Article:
Traveling by train is for those that have time. It cost just the same as a flight but takes a lifetime in comparison to get to your destination. For an extended period of time you are forced to sit still and find things to occupy your mind and remain calm. This was my first experience riding a train, an experience that is old fashion but completely brand new.
The entire 28 hour ride I sat next to a lady who seemed experienced in the art of traveling by train. She claimed a seat in the observation car for the whole ride and wrote, she wrote her heart out listening to music. Not one word fell out of her mouth. As I occasionally left to go to the cafe car to grab a snack or Bloody Mary, she calmly and wisely, as if nobody on the train existed, pulled out IPA after IPA from a travel cooler that she kept close by her side. This woman knew how to travel by train. She wrote, stared out of the window at the moving landscape, then plunged her head back into thought infested pages as her pen bled ink.
I wanted to write, but I couldn't. The world passing by was too amazing to look away. Providing the soundtrack to my life, I threw on an oldies playlist as the first day's sun was setting. "Aaaaaaatttttttttttttt lasssssssssssst... my love has come along." The air is thick and heavy with the setting sun's golden hue, I could feel it's warm embrace against my skin. The train is moving at a slow pace now, progressively getting slower and slower. Looking out of the window I could see dilapidated houses fit for what once was a working class family. Swing sets with broken chains, yards un kept. Crawling even slower, the train passes a parking structure of a hotel, we are getting closer into a town. Two kids bravely standing on the top story ledge waved at us as the momentum of the train pulled us pass the two kids in the highlight of their afternoon, I waved back. Slower now, the train's rhythm has now matched "At Last." I look down beside the train as we pass the guard rail of a freeway on ramp. No more than five feet away is a homeless man laying in his cardboard shelter shielded by the guard rail on the opposite side, serving as protection from the hot sun and speeding cars. His toes are within inches of the train tracks as he stretches out on the dirt to rest. I look to make I contact with the man, but he does not care for any of it as he nestled into comfort with eyes closed and a smile open. I feel something inside. I look around the car to see if anyone else is experiencing this, no one. I turn back toward the fast setting sun. The train moves even slower as to make sure I don't miss any of this. I want to get out my camera, but there is no time. I see a mexican food hole in the wall and my stomach begins to growl. I read the name of the place, before I could lock in the title to memory my attention is taken away by the two men in aprons standing behind the proprietorship. One man hands the other a giant bottle and darts back into the restaurant. The other, still standing beside a cargo truck, knocks back his head and takes a swig from an Costco industrial sized bottle of Jack Daniels. "At Last" it's over, the train station reads "Salinas, CA."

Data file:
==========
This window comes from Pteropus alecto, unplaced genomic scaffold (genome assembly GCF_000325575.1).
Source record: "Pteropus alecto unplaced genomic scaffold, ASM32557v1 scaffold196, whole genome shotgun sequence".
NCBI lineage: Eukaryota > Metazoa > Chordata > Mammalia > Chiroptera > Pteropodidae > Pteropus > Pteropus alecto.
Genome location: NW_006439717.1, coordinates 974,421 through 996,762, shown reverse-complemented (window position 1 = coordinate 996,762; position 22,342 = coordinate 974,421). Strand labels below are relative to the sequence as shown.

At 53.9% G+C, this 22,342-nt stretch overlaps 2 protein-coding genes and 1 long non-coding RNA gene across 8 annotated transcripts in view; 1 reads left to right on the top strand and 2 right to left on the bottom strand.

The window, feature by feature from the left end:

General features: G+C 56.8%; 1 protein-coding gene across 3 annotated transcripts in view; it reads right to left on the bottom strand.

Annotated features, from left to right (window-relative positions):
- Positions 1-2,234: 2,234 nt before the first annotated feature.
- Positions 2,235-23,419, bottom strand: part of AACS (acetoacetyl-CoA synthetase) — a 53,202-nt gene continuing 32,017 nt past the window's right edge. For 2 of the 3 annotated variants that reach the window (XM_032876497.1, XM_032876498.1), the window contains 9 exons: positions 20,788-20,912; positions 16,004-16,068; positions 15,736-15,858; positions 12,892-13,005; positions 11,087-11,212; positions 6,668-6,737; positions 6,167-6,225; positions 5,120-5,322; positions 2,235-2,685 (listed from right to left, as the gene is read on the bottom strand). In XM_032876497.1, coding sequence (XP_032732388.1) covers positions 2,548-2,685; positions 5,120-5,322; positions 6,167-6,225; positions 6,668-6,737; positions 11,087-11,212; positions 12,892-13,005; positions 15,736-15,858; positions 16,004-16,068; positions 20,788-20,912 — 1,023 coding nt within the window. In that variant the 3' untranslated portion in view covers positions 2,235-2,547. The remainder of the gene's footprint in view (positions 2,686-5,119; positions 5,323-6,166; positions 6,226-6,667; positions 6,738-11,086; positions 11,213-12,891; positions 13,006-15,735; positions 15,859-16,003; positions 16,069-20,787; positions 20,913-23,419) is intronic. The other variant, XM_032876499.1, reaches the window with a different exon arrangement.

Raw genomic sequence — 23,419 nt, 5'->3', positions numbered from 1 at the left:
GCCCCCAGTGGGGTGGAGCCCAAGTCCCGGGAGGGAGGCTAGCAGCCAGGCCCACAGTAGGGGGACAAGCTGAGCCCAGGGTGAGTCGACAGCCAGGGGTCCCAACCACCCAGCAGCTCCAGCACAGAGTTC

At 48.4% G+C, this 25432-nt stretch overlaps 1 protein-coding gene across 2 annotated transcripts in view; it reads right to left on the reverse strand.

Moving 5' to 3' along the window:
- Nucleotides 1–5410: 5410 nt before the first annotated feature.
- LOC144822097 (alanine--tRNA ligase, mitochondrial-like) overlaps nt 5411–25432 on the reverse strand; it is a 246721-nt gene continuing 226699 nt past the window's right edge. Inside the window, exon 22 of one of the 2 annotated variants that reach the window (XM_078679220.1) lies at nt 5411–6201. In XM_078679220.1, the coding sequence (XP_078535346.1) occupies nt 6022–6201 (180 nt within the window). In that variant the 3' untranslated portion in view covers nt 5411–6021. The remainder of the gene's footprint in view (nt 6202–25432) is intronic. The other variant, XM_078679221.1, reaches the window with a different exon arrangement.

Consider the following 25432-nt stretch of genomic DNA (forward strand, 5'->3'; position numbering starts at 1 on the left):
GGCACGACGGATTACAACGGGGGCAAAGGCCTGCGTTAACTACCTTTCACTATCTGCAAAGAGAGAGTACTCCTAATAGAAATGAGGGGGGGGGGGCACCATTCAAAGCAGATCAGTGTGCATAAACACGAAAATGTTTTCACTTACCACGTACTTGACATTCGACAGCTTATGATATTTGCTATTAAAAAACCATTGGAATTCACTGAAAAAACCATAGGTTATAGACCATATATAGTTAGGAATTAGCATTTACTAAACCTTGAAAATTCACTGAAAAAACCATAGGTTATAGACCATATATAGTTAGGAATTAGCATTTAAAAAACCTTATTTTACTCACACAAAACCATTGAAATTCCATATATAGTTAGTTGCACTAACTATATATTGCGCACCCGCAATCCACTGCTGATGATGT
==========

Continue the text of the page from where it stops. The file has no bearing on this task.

No pictures were taken, all I could do was think. So I sat there and thought. This is what I want to capture out of life. Life itself and the realities within which everyone allows themselves to live in. I was inspired. I went to bed thinking about how can I capture that experience into a photo. I also thought about LA, already feeling nostalgic for life there. When I am not there, it is where I want to be. When I am there all I want to do is get the fuck out! I expressed this to my father while we spent some time together and the old man said "You have the Dorothy Syndrome." I couldn't tell if he was poking fun at me or if he was serious, so I asked what the fuck does that mean? He said "You always want life over the rainbow, but once you are there... you realize there is no place like home."
The next day I woke up to the trains steady rhythmic motion. The sun was barely coming over the horizon to the east in a dark red cloud as though the sky was bleeding from an explosion. I looked to the west and there was a rainbow stretching out over a lake. I had spent so much time on that train around the same people in such a small confined space with nothing to do but think and imagine. My reality was blending with my dreams. I then turned to the person sitting next to me who was awake drinking coffee, "Where are we?" She replies, "We are in Oregon."